Grade 6 Teacher of the Year – Paul G. Knowles – was the moderator for ‘Mr. Thompson Day,’ which was held at Central Abaco Primary School (CAPS) on Dec. 2.
Following the entrance of the most distinguished honouree, Leroy Thompson, and his guests, the ceremony commenced under the theme: “Central Abaco Primary celebrates Mr. Leroy Thompson – ‘An Educator Worthy of Honour’.”
Thompson, who retired earlier in the year after 45 years of teaching excellence, was emotional throughout the ceremony as the staff and students celebrated him in grand style wearing aquamarine T-shirts brandishing the occasion’s theme.
The National Anthem, Pledge of Allegiance and prayer by Grade 6 student Faith Francis were the first items on the program complimented by the welcome and purpose by students of Grade 4 Clarke.
Cheri Rolle, whose son attends the school, sang an inspiring song to Thompson before pre-schoolers and Grade 1 students were invited to the stage for their presentation.
As the first speaker, Teacher Neulessa Major gave a tribute to Thompson, a man whom she calls her best friend.
“For more than 40 years, Mr. Thompson taught and transformed lives throughout the length and breadth of The Bahamas. He is sadly missed by this institution,” Major expressed. “He is much more than a teacher to me. He is a true friend, an inspiration, a prayer partner, a guardian angel, a counselor, a shoulder to lean on in good times and in bad, he is a comforting phone call and a future partner.
“Leroy Thompson is an extraordinary man.”
There was an outstanding selection performed by the school’s Culture Club, a powerful liturgical dance by Malena Liberal, and a tribute in song by the Staff Chorale. Another presentation was given by students from Grades 2, 3 & 4.
Next, there was a skit called: “Who is Dis Mr. T?” performed by the school’s Fine Arts Department, which was written by Rodney Smith. The skit involved four ladies sitting in a beauty salon setting trying to find out who Mr. Thompson is because they always heard people talking about him. One of the ladies who was attracted to Mr. Thompson could only report back to her friends that he was indeed a family man, who worked hard, and that he was also a good teacher to the students and got along with his colleagues.
After the skit, more presentations of gifts were made by students of Grades 5 and 6 as well as members of the PTA Board members to Thompson.
Final remarks were made by Leroy Thompson, who was overcome with emotion after the show of love and gratitude by Central Abaco Primary.
“I looked around for a coffin, and I realized one was not there. Then, I realized that I was not dead. I also looked around, and I didn’t see Jesus because if I was dead, I would have been beholding Him in all of His glory.
“This kind of setting, this kind of show and array of love normally happens when you are laid out in front of a church service, and they are giving you the flowers and the roses, but you can’t smell them. But today you have showed me love beyond measure, love beyond depths, love beyond heights, I mean love that goes beyond any words that we can pen,” he ended as tears shone in his eyes.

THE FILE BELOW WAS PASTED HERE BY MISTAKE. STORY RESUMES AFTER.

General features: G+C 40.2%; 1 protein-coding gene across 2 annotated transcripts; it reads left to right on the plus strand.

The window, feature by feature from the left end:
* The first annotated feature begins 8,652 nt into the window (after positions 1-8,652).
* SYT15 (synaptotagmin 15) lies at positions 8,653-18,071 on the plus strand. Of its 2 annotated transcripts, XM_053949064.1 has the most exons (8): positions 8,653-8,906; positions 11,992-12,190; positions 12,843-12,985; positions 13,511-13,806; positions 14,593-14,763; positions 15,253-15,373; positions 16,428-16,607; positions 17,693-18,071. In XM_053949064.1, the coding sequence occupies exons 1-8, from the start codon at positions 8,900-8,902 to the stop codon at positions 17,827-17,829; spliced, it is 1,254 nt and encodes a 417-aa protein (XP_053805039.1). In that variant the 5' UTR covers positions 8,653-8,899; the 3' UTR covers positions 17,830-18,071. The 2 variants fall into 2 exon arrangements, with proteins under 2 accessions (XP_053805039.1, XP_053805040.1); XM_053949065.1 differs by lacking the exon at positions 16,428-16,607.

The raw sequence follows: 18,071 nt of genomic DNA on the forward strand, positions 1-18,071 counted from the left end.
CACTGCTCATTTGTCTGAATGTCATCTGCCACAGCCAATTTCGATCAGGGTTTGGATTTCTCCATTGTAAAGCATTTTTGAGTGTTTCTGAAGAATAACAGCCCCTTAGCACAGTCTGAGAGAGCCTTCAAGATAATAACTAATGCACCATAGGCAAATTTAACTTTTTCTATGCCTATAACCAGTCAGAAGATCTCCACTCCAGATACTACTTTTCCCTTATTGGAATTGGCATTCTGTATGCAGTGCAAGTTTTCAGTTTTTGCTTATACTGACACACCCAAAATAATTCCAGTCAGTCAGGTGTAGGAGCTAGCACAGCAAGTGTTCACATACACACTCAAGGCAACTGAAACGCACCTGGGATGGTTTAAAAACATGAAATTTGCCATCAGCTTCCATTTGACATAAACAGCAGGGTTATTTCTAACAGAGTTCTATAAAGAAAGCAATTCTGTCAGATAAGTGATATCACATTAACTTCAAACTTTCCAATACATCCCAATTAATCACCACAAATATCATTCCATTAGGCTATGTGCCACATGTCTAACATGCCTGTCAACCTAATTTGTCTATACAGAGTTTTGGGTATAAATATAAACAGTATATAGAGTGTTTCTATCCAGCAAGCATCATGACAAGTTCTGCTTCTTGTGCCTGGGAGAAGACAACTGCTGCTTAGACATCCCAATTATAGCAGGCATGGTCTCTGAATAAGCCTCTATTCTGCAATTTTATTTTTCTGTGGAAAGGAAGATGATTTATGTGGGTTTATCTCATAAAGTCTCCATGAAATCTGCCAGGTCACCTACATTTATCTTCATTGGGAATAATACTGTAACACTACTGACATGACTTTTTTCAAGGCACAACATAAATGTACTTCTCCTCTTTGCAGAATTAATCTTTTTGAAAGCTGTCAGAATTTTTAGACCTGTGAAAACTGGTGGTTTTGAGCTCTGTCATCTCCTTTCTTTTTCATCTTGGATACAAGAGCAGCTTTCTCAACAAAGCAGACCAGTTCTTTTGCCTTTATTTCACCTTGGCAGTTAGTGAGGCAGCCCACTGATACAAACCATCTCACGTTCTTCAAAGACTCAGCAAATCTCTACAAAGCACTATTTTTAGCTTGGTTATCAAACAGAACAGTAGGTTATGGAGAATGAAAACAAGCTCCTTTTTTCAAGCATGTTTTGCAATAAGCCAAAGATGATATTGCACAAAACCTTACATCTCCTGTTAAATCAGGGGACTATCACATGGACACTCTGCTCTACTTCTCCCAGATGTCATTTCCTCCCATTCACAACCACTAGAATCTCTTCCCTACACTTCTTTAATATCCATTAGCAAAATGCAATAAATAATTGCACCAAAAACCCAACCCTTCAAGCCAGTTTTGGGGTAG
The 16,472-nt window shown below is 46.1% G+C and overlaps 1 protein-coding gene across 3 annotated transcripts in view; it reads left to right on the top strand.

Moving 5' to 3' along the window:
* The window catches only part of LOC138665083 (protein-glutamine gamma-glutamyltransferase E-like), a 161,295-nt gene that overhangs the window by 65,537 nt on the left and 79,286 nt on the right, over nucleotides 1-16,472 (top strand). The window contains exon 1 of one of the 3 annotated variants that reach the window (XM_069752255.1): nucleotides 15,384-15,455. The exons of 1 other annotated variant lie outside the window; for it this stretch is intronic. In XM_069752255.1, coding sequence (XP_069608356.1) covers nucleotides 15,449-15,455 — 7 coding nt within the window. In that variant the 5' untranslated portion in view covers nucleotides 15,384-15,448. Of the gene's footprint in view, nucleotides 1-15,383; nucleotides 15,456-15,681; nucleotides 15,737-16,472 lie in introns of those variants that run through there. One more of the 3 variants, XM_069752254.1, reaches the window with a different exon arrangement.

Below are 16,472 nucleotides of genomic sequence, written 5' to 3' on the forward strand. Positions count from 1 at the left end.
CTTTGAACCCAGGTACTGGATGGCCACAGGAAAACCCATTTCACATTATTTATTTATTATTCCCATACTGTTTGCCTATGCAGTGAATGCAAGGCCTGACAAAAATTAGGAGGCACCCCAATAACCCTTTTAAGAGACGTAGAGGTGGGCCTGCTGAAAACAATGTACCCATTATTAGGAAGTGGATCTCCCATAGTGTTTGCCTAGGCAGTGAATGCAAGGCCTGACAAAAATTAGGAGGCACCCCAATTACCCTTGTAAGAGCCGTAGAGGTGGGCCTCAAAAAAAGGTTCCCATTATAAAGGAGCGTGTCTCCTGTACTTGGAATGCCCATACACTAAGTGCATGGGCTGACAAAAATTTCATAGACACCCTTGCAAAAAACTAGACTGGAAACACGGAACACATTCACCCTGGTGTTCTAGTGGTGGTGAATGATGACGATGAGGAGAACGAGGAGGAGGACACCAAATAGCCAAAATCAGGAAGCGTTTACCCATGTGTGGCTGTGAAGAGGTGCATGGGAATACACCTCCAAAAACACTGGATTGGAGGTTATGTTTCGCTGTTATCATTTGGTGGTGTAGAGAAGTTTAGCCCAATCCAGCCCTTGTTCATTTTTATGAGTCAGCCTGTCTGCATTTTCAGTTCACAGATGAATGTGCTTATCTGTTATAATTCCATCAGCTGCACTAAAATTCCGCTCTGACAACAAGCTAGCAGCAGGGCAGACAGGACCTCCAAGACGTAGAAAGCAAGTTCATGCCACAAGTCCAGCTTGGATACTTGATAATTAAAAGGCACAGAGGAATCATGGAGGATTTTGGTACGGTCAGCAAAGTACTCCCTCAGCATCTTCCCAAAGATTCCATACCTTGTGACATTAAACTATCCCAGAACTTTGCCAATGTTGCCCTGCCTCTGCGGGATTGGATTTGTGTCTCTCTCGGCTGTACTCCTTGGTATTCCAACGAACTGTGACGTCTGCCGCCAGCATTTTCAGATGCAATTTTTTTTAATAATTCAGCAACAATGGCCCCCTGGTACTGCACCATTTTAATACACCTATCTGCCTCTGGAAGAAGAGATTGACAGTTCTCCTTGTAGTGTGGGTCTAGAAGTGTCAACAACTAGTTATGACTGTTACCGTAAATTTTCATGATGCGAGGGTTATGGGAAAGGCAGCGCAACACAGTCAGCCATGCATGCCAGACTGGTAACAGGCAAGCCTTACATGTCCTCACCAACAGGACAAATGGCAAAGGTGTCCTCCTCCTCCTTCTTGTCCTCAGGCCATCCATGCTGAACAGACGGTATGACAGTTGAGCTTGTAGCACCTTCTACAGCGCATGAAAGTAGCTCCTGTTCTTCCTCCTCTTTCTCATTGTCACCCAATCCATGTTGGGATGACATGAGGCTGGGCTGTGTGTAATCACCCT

Thompson thanked all who attended the ceremony in support of him before sharing several experiences as an educator over the years. One memory stayed with him concerning a student who needed his shoes tied. Thompson said that although he did not want to tie the boy’s shoe, he heard a still voice instructing him to tie the shoe.
“The moral of the story is you never know whose shoes you are tying.”
Another powerful moment was when he followed a little boy who kept disappearing around lunch time at school to consume bread blackened by mold in hiding. Every day after that, Thompson would provide lunch for the boy.
Years later, Thompson pulled up into a gas station where he noticed a man who kept staring at him. As he looked back at the man puzzled, the gentleman introduced himself as the same little boy who he assisted with lunch all those years ago. He was now the owner of the gas station.
As a boy himself, life was not always easy for Thompson, who grew up in Fox Town. He recalled having one kerosene lamp in the household, and he could only use the lamp to complete his home-work once the adults were finished using it. He had to go next door to borrow his neighbour’s geometry set when he had math home-work. He was most grateful to his teacher who paid for his examinations, so he could graduate.
“No matter the environment, you can be the best you can be,” Thompson assured the students. “So when I blow my whistle three times, I want you all to stand up and say, ‘Yes, we can!’”
He particularly thanked his colleagues Geoffrey Victor, who he taught alongside as a physical education teacher for 12 years; Eunice Mills, former principal at CAPS; and Principal Beatrice Moxey, who he shares a special relationship with.
The vote of thanks was given by Moxey, who told Thompson that the staff and students have great love for him.
“You have a precious gem; treasure him while you have him,” Moxey said to all in attendance. “Mr. Thompson on your retirement, you are just beginning.”
The ceremony ended with a motorcade from the school grounds to Latterrain Ministries Inc. where a luncheon was held for Thompson.